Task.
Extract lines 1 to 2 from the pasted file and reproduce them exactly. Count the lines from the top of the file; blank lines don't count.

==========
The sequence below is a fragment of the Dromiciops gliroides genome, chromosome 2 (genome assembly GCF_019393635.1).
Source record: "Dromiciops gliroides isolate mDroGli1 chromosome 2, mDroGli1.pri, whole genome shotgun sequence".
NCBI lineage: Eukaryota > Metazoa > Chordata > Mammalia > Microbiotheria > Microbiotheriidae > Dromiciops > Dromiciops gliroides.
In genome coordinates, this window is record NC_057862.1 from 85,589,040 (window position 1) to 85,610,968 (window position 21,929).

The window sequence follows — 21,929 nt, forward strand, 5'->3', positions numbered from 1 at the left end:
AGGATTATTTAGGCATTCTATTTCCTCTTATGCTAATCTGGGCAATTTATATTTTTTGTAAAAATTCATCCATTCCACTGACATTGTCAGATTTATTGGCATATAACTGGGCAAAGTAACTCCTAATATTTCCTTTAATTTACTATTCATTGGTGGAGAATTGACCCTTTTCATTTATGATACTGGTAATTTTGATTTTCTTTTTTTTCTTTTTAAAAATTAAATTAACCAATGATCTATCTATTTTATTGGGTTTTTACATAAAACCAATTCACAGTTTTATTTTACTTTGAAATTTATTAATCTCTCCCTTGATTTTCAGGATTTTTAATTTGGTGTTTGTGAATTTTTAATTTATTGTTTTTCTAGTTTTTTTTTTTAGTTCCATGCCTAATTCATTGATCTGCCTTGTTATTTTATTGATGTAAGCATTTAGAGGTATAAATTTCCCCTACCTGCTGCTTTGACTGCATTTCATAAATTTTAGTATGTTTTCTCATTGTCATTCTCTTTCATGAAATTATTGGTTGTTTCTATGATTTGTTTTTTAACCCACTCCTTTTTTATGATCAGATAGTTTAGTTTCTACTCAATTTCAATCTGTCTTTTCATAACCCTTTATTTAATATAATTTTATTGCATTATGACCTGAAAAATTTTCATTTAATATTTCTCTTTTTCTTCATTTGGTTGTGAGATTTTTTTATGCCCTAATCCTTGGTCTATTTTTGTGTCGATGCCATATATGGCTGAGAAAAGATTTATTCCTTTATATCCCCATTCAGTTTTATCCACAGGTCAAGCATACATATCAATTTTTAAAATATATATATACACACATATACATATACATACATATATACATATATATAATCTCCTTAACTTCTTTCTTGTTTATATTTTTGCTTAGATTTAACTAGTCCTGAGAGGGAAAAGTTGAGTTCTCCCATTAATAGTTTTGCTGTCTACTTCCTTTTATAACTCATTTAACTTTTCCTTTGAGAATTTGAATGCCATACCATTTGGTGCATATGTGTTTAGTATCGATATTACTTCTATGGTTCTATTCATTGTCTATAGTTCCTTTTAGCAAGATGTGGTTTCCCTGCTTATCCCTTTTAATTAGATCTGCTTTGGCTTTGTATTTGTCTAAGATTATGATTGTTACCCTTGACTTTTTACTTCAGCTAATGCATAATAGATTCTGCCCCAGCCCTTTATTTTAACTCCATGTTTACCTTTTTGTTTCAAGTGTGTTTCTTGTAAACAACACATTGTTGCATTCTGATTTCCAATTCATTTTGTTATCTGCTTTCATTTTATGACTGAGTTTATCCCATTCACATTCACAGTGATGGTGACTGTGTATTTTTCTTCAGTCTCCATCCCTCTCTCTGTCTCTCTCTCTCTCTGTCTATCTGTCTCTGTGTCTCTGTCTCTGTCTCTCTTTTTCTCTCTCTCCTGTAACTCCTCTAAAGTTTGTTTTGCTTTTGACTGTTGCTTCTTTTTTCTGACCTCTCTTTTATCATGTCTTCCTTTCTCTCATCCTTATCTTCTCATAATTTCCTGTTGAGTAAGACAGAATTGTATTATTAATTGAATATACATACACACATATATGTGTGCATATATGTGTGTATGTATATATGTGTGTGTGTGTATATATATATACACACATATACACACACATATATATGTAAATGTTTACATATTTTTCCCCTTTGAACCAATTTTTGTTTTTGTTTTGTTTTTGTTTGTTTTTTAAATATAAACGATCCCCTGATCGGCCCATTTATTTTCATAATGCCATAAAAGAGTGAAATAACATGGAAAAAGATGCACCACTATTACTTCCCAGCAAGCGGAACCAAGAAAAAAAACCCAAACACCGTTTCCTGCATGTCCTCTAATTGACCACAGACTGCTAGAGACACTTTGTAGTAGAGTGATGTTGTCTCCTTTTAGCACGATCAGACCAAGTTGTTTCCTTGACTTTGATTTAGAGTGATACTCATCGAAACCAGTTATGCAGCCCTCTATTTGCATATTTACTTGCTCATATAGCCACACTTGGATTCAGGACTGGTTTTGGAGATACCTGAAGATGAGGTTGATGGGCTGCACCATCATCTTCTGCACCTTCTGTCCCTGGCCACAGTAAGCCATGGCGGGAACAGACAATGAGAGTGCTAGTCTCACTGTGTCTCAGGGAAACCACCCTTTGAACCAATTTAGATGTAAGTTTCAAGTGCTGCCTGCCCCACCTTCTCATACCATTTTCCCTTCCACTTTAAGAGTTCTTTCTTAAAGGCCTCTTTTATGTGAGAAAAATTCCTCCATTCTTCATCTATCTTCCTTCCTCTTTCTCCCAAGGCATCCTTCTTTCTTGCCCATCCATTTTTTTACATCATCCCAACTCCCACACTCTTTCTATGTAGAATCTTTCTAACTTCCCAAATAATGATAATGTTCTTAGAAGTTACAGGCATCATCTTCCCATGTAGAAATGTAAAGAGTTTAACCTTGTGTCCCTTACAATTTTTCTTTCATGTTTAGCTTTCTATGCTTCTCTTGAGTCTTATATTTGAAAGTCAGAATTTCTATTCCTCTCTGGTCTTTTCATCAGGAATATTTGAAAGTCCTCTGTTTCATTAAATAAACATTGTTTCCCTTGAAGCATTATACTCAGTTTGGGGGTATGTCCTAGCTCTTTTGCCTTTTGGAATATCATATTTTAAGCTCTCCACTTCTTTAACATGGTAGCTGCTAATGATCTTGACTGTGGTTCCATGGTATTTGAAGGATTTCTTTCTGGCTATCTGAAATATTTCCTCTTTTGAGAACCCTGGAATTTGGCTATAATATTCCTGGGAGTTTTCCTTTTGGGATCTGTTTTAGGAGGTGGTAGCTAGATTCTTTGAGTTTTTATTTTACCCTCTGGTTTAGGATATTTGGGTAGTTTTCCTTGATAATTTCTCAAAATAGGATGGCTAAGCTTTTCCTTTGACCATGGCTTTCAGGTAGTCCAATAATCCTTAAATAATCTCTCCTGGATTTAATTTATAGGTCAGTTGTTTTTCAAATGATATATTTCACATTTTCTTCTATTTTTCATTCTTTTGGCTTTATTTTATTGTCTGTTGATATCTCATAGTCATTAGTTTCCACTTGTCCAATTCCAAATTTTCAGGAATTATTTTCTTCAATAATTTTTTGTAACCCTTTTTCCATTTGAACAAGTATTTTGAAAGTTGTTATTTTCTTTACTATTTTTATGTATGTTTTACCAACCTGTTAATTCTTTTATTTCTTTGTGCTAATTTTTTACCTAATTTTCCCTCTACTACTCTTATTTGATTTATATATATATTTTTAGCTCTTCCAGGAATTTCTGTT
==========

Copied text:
The sequence below is a fragment of the Dromiciops gliroides genome, chromosome 2 (genome assembly GCF_019393635.1).
Source record: "Dromiciops gliroides isolate mDroGli1 chromosome 2, mDroGli1.pri, whole genome shotgun sequence".